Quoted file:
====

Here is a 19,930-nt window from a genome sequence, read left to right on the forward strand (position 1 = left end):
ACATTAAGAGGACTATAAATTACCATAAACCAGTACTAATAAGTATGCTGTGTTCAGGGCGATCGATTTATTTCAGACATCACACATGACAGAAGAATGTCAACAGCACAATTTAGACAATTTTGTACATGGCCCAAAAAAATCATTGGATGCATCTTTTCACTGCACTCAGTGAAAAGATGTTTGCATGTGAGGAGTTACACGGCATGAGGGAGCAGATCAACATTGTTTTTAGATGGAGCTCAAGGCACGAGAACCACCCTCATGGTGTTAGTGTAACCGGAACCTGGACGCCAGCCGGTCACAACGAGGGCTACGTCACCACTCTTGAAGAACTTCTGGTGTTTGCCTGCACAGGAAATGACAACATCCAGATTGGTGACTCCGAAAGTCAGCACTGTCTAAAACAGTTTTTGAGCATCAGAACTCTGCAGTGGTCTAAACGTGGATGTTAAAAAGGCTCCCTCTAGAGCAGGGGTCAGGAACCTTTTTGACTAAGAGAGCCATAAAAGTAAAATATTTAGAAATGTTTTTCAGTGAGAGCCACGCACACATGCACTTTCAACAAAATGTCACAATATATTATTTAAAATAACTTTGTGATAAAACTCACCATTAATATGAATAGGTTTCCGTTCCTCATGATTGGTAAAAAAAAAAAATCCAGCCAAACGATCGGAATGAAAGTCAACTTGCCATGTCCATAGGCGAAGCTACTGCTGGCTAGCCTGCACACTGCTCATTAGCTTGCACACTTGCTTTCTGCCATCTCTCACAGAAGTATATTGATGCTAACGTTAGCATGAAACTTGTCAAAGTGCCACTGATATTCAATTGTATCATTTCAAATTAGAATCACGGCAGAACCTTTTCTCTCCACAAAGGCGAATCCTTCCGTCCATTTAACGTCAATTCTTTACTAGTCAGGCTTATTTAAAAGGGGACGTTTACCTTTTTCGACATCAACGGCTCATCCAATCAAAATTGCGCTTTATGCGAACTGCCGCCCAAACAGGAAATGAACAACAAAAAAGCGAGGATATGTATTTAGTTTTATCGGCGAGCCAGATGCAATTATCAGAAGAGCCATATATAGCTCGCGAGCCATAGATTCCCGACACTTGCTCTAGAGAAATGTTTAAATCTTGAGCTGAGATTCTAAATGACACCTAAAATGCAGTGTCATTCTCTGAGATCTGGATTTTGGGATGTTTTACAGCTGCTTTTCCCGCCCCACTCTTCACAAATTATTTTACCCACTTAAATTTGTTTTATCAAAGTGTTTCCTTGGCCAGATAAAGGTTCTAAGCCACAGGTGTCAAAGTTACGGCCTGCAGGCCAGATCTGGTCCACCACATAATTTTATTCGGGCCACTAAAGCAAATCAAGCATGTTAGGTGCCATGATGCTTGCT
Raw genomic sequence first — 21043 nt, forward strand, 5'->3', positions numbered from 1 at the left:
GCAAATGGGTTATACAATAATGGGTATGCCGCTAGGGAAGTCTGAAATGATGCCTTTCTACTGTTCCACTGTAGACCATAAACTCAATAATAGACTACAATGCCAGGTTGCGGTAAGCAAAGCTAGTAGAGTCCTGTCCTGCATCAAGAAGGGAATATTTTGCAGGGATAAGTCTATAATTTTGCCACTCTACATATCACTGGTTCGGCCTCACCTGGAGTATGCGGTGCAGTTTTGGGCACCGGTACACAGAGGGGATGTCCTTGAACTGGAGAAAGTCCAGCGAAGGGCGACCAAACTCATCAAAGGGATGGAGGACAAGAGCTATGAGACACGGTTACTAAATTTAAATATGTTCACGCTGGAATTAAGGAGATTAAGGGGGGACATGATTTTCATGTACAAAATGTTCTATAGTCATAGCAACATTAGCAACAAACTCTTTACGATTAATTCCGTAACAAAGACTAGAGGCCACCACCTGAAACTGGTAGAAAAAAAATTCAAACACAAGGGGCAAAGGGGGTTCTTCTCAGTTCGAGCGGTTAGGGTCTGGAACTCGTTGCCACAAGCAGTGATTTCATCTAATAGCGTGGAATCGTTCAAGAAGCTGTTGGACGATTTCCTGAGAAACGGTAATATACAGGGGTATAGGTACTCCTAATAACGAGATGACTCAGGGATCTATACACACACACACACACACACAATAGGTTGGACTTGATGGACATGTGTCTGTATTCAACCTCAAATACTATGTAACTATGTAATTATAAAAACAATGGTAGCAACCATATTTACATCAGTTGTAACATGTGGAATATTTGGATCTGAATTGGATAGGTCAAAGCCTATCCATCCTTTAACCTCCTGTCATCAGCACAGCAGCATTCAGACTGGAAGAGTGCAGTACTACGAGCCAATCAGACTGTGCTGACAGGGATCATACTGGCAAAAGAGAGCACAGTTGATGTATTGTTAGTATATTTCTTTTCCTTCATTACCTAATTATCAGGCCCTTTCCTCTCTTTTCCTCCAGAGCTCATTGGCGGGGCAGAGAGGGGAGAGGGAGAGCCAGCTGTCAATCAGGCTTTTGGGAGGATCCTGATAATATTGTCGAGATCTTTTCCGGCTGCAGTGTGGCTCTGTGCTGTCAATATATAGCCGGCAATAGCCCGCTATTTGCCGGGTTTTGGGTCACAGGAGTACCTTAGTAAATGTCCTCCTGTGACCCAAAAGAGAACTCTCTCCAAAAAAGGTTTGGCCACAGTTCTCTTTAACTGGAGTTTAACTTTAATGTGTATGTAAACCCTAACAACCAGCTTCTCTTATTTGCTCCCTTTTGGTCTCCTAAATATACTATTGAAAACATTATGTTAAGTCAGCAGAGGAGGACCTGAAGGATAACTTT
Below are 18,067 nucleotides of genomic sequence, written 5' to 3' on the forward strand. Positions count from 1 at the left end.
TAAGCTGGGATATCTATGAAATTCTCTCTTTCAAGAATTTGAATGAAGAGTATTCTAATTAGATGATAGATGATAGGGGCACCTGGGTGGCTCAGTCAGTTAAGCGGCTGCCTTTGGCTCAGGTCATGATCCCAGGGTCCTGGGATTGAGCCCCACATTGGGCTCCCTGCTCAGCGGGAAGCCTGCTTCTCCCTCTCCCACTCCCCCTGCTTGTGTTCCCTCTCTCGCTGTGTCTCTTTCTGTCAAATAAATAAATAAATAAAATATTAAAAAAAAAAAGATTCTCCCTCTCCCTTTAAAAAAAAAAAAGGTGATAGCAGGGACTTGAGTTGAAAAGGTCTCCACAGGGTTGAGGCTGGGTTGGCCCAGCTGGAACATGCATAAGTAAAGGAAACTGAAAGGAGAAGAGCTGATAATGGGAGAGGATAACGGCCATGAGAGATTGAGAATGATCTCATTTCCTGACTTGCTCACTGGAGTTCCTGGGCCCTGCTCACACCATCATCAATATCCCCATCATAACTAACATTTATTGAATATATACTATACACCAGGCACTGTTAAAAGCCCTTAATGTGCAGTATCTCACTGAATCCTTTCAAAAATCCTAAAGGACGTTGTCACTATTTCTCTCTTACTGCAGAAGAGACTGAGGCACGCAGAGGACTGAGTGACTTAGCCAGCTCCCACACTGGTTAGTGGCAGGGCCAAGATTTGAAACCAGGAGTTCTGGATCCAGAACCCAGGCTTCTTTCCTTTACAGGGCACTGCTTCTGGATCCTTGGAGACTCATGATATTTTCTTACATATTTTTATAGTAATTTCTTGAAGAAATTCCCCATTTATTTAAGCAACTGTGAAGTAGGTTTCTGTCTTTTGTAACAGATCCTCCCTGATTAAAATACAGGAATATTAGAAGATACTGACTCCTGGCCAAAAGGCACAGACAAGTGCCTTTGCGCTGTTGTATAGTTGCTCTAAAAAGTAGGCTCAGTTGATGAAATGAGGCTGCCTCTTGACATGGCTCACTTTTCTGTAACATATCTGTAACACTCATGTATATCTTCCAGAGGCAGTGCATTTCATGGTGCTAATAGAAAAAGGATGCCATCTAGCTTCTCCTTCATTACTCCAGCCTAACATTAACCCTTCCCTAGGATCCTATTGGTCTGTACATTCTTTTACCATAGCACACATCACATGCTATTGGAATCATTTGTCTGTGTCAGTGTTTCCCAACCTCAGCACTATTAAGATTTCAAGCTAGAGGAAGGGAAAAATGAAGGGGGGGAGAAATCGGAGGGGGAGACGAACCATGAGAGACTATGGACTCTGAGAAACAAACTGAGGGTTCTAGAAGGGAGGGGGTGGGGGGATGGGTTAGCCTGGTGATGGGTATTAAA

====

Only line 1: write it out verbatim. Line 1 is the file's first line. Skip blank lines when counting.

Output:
Here is a 19,930-nt window from a genome sequence, read left to right on the forward strand (position 1 = left end):